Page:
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Check Valves

When is it time to replace your fuel pump check valve?


A check valve is a common component in any piping system. In essence, it’s meant to prevent backflow. Also known as a non-return valve or NRV, it works through the fluid pressure. It’s because of this pressure that the valve opens, and the reversal of the flow that will close it. The major advantage of a check valve is that it allows the fluid to flow fully without any obstructions.  Then, as the pressure decreases, the valve closes automatically.


Now, check valves in cars are usually connected to the fuel pump. However, this component was manufactured for cars before there was such thing as electronic injection. Nowadays, fuel pump check valves are normally used in retrofitting the mechanical fuel pumps in vintage or classic cars. Because a mechanical fuel pump makes use of two-port check valve, one is situated at the inlet, and the other at the outlet. From the fuel pump, the check valve ensures that the flow of fuel goes in the proper direction while maintaining a stabilized pressure to keep the engine running.

However, because of wear and tear, the check valve may need to be replaced as needed. If not, you’ll most probably start experiencing these symptoms:

Difficulty starting car

When the check valve has gone bad, the vehicle will have no ignition and will not start. Usually, to build up enough pressure to get it running again will require you to turn the key right before starting, and repeating this numerous times until it starts.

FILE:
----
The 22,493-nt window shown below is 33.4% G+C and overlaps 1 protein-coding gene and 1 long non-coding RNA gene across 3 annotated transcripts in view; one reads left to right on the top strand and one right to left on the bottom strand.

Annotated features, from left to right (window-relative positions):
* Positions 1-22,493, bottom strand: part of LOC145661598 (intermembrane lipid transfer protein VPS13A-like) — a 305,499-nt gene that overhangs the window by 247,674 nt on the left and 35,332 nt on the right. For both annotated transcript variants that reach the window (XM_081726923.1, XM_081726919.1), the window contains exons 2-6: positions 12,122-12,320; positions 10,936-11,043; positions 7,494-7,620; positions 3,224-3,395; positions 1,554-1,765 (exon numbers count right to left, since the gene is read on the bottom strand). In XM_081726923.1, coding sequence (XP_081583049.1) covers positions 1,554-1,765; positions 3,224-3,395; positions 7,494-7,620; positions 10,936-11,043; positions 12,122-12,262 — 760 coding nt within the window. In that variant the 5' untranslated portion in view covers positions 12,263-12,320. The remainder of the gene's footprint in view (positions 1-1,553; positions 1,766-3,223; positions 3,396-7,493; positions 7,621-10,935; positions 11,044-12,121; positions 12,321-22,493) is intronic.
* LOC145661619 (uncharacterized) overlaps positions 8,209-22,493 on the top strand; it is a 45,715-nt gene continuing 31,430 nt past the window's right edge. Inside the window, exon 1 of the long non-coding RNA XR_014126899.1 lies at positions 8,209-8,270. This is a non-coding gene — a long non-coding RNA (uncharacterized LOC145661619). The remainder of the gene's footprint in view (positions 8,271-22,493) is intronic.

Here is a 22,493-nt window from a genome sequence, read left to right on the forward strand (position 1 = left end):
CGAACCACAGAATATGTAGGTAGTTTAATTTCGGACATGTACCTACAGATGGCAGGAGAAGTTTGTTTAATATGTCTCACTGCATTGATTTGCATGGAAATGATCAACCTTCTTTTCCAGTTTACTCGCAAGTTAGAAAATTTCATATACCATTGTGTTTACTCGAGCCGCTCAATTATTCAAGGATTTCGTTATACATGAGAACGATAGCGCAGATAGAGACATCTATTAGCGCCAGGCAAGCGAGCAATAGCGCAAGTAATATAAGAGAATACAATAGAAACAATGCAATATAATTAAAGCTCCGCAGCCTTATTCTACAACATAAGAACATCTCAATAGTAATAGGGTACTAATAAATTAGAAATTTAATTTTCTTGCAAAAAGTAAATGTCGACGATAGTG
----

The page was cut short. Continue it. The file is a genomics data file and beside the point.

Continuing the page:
Vehicle runs poorly

When there is not enough pressure sustained, the vehicle will run badly or even stall. This is because a faulty check valve will not be able to retain the suitable amount of pressure. To check if the amount of fuel pressure is in line with your vehicle’s specifications, you may use a fuel pressure gauge when the vehicle is running. And when you find that the fuel pressure is not up to par with what is specified, then the problem may lie with the check valve.

Vehicle stalls

When the vehicle starts properly but then stalls once the fuel pump turns off, then the check valve may also be at fault. A bad valve will translate to a lack of pressure wherein the fuel flows back into the pump.

Another component in an automobile that uses a pressure relief valve is the oil pump. The oil pressure relief valve is pushed down against a spring when there’s an adequate amount of pressure. Oil then goes through the pump and into the engine, and as the pressure increases, the piston on the valve is forced against the spring which then opens it. It’s because of this that the oil is able to flow back to the crankcase, therefore preventing an excess of oil pressure. A faulty pressure relief valve in the oil pump will let the oil bleed too much, thus resulting in a lack of pressure and causing potential damage to the engine.